How to Get a Table at the World's Most Exclusive Restaurants
To enter Mesa 1, the newest restaurant at the W Hotel in Punta de Mita in Mexico, you walk through a jungle to a bridge submerged in water. When you move to step on it, the bridge rises from the depths, creating a dry passage. (The magic of water pumps.) On the other side, a table whittled from a tree trunk seats one party, up to 12 people, once a night. And then the bridge disappears, marooning you with your dining companions and the restaurant staff. Mesa1 is one of the latest in a handful of restaurants around the world to bank on that siren song of exclusivity: If there’s only one table, everyone wants to sit at it.
That partly explains why some of these restaurants succeed, but when your business model is to turn most customers away, and to charge what 95 percent of the Earth’s inhabitants would never spend on even a week of meals, your product had better be exceptional.
I like to think I’m impervious to manipulation, whether it’s an e-mail from a faraway prince requesting the contents of my checking account or a restaurant insisting that my dinner is not a dinner but a journey. But when you pair the intoxicating buzz of an exclusive table, gourmet food, good wine, and a beautiful ambience, well, it totally works on me. It works on a lot of people.
And in a world that often makes us feel unseen, if you have the chance (and a bunch of disposable income) why not succumb to the illusion? Here are five of the best places to do it.
Punta de Mita, Mexico
Chef: Marco Quijas
What to Expect: Seven course tasting menu, one seating per night
How to Book: By e-mail, wpuntademita.com
When you book Mesa 1, you’ll hear about their three menus; choose one, or allow Chef Marco to prepare a mix of the three: the poultry-based "Air" menu offers a duck mole with fig chutney, the seafood-based "Water" menu features a king crab in green gazpacho that will solve all your problems, and the meat-based "Land" menu stars a ribeye with mashed potatoes, mushrooms, and black truffle sauce. Either way, you can't lose.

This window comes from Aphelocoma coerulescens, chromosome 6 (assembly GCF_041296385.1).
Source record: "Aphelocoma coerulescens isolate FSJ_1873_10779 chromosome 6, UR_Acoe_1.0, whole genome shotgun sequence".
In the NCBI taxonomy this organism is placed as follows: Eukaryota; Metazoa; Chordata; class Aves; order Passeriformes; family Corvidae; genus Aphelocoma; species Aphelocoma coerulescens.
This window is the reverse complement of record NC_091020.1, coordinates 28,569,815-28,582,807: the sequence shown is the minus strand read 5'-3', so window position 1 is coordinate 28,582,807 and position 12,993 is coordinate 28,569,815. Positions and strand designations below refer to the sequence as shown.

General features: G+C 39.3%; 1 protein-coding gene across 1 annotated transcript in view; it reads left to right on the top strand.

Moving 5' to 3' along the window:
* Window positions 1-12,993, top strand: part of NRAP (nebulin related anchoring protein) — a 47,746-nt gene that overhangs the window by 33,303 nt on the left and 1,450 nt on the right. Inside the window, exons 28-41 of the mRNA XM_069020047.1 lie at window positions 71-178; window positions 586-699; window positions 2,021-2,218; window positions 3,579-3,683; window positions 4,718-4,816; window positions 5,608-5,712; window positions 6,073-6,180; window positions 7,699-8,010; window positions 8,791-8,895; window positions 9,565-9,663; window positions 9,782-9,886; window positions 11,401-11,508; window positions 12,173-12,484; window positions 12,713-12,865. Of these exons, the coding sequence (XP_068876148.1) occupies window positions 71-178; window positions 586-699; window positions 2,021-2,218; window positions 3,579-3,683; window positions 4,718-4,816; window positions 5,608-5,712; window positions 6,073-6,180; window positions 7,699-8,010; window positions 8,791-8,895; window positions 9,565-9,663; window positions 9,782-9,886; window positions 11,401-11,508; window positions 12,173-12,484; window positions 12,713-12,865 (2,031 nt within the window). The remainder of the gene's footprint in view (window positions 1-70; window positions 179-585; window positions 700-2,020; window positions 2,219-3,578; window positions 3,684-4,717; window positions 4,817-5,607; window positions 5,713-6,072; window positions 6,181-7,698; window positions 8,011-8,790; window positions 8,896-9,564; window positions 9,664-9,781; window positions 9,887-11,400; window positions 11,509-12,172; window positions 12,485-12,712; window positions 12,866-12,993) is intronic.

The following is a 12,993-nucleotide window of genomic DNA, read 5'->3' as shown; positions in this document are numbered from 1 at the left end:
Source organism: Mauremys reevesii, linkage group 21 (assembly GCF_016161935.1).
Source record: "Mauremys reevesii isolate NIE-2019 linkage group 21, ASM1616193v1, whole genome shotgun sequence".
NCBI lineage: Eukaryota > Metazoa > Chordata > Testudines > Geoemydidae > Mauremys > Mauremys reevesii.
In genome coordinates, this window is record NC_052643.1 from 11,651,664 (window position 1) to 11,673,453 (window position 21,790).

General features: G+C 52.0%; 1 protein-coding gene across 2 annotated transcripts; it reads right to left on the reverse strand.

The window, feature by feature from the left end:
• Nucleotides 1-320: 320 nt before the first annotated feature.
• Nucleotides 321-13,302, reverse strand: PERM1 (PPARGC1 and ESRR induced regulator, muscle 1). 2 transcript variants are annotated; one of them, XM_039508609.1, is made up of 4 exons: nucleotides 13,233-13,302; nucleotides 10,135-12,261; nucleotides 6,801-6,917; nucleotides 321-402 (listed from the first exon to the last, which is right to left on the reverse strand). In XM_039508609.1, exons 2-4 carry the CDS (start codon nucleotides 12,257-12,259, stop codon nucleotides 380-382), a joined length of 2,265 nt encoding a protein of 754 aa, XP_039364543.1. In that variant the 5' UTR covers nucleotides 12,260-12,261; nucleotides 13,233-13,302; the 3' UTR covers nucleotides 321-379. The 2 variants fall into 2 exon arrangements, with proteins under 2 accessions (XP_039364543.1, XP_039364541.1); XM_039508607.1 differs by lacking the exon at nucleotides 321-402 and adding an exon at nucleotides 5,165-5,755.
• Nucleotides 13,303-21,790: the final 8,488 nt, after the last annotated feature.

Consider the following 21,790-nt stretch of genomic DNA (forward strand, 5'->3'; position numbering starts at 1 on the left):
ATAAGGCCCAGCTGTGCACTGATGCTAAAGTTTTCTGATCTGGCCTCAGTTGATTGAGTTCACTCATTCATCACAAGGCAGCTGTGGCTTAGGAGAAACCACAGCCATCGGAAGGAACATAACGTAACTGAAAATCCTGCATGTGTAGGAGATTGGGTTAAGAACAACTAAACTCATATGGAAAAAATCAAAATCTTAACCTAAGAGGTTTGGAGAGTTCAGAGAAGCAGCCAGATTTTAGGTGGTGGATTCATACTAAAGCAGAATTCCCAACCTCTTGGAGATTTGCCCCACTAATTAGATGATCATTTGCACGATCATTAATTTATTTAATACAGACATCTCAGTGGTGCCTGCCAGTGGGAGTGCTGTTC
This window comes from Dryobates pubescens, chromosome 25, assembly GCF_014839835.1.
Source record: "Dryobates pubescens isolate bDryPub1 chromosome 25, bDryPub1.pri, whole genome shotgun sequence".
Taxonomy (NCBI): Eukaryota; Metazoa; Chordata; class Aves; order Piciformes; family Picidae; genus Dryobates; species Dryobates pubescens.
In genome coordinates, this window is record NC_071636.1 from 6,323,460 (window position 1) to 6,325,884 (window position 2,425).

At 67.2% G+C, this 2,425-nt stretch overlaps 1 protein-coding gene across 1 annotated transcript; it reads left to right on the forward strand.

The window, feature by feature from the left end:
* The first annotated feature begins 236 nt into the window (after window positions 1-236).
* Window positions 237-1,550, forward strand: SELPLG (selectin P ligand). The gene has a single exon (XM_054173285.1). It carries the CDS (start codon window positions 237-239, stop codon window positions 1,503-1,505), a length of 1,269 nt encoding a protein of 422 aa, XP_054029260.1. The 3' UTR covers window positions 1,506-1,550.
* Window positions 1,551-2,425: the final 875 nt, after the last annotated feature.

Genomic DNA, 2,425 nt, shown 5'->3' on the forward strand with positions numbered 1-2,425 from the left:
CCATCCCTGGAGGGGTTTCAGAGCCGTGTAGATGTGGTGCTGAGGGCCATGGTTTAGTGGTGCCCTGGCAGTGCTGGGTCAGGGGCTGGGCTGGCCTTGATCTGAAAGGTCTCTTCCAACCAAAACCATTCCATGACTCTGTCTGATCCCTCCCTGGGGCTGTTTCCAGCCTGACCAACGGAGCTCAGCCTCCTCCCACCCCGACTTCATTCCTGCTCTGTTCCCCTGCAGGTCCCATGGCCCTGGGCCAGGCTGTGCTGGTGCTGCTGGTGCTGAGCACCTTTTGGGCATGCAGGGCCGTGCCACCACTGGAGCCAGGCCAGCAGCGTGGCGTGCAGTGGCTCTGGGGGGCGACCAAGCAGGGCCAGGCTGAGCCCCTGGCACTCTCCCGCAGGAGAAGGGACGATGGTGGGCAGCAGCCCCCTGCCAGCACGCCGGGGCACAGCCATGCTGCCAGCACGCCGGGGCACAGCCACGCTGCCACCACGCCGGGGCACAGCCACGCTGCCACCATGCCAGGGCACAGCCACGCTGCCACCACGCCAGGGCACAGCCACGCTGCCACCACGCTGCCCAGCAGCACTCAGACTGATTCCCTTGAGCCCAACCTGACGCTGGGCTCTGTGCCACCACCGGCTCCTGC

The meal starts with watching the sunset–from there, you’ll dine in the dark, the setting lit only by votive candles, so as not to dim the stars that seem to be twinkling just for you.
London, United Kingdom
Chef: Martin Milesi
What to Expect: One table, twelve seats
How to Book: By e-mail, unalondon.com
“Experience” is a popular buzz word in restaurants with one table, and collaboration, or at least the illusion of collaboration, makes diners feel special. That’s crucial: Service must transcend standard fine-dining tropes and transport the guests, reminding them that they’re somewhere most will never go, enjoying a meal that most will never enjoy. UNA manages to transport you, but to a place that feels like home—or at least like a guest in someone else's—while feasting on some of the finest Argentinian dishes Europe has to offer.
Chef: Paul Pairet
What to Expect: One table, ten seats, twenty course tasting menu
How to Book: Website or by e-mail, uvbypp.cc
"A single noodle, presented in a concentric circle, made of fresh cuttlefish," is a sentence from Ultraviolet’s website that I will never stop hearing in a movie-trailer voice. Adding to the suspense, you'll be eating it in a secret location. Chef Paul Pairet believes in the importance of not just the few hours the diners spend at the table, but the memories they make: "the taste after the taste."
Solo per Due
Chef: Giovanni Di Claudio
What to Expect: One table, two seats
How to Book: By e-mail, soloperdue.com
Italian for "just for two," Solo per Due lives up to its name: One table and two seats, overlooking a Roman villa. Guests call ahead to discuss and collaborate on the dining experience before it happens. (Recently, one couple wanted to eat their dinner among 400 blue roses. The restaurant complied.)
Solo per Due features an analogous mix of jobs, rejecting the idea that the chef is the star of the show: "Our work takes place behind the scenes," says Giovanni Di Claudio. "You don’t know who cooks, who’s in service. We are a team. Everyone contributes to the success of the event."
Feeling romantic? In 30 years, Solo per Due—at least according to Solo per Due—has hosted 4,500 marriage proposals. "Our job is to make the feeling of love unleash," says Di Claudio. "We are like a mysterious enzyme that, if present in a mixture of two chemical compounds, triggers a surprising reaction." Buona fortuna.
é by José Andres
Las Vegas, Nevada
Chef: Eric Suniga
What to Expect: Two seatings, available nightly
How to Book: By website, cosmopolitanlasvegas.com
No Wonka, but each guest at é is admitted with a golden ticket and assigned his or her own chef. The restaurant forgoes menus, opting instead for a server who functions as an emcee, explaining the courses, telling a story.
"During service," says head chef Eric Suniga, "the guest is surrounded by a team of chefs, who are doing everything from cooking to plating to serving." From your seat at this bar in Las Vegas, close your eyes and you just might think you're traveling through Spain.
This story originally appeared on Esquire.com. Minor edits have been made by the Esquiremag.ph editors.